Novelty May Boost Memory, Learning

Same-Old, Same-Old Just Doesn't Spark the Brain as Much, Study Shows

Medically Reviewed by Louise Chang, MD on August 02, 2006

Aug. 2, 2006 -- When you're trying to learn or memorize something, try tossing some new information into the mix.

Doing so might help you learn and memorize, say two researchers from University College London.

Rehashing the same old information over and over is dullsville for the brain, compared to exploring new information, write Nico Bunzeck, MS, and Emrah Duzel, MD, PhD, in Neuron.

Behavioral psychology currently aims to boost patients' memory through repetition, as in studying for an exam, Duzel notes in a University College London news release.

But studying appears to be "more effective if you mix new facts in with the old," he says. "You actually learn better, even though your brain is also tied up with new information."

Familiar or New?

Bunzeck and Duzel conducted five tests, each of which included 14 healthy adults age 20-36 years.

Participants watched as pictures of men's faces or outdoor scenes flickered across a screen in a fraction of a second.

Most of the images were repeated several times. But sometimes, the researchers threw in oddball images that only appeared once.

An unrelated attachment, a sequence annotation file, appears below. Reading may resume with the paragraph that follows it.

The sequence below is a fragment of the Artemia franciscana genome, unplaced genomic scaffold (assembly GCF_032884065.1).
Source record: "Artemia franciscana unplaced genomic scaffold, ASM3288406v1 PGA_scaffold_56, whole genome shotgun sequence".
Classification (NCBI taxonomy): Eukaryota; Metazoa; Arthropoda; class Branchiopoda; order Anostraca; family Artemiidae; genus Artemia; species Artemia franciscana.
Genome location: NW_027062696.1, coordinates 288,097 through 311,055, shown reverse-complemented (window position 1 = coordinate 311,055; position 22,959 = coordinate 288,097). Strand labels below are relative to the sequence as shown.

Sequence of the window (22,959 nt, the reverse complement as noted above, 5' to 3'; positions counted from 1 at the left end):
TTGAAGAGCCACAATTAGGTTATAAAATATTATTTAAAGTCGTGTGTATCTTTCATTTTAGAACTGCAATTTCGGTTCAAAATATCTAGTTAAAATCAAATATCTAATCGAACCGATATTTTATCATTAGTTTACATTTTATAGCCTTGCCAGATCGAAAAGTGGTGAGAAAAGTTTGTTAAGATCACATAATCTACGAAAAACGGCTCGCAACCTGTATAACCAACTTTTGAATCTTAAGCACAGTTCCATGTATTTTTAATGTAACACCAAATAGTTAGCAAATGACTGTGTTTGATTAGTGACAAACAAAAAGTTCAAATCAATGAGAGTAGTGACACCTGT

The tests varied a bit, but they all focused on learning or memory and had the same basic question: "Have you seen this picture before?"

In some tests, participants also got their brains scanned by functional magnetic resonance imaging (fMRI).

Those brain scans focused on the midbrain's substantia nigra/ventral tegmental area (SN/VTA).

Oddball Advantage

Participants scored best on those tests when oddball images had been part of the series of pictures.

On the brain scans, the SN/VTA showed more activity when people saw the oddball images, compared to images they'd seen many times or just a few times before.

The SN/VTA makes a chemical called dopamine. Novelty may bring a reward in the form of more dopamine, the researchers suggest.

"We believe that experiencing novelty might, in itself, have an impact on our dopamine levels," Duzel says in the university news release.

"We hope that these findings will have an impact on behavioral treatments for patients with poor memory," he adds.

The study only included healthy young adults. So it's not clear if the results apply to people with cognitive problems.

Reaping Novelty's Rewards

It's not that the brain is fickle. But it may have a bit of the what-have-you-done-for-me-lately outlook.

The brain is always looking for a reward, and if it's learned that it won't get rewarded by very familiar information, it takes its chances with novelty, the researchers reason.

The study included some faces showing negative emotions, but that didn't change the results.

It would be interesting to repeat the test with some happy faces, says an editorial in Neuron.

"By beginning to trace links between novelty, reward, and memory, Bunzeck and Duzel have given us a good start toward understanding the motivation that drives explorers and scientists alike," write the editorialists.

They included Brian Knutson, PhD, of Stanford University's psychology department.

Show Sources

SOURCES: Bunzeck, N. Neuron, Aug. 3, 2006; vol 51: pp 369-379. News release, University College London. Knutson, B. Neuron, Aug. 3, 2006; vol 51: pp 280-282. News release, Cell Press.
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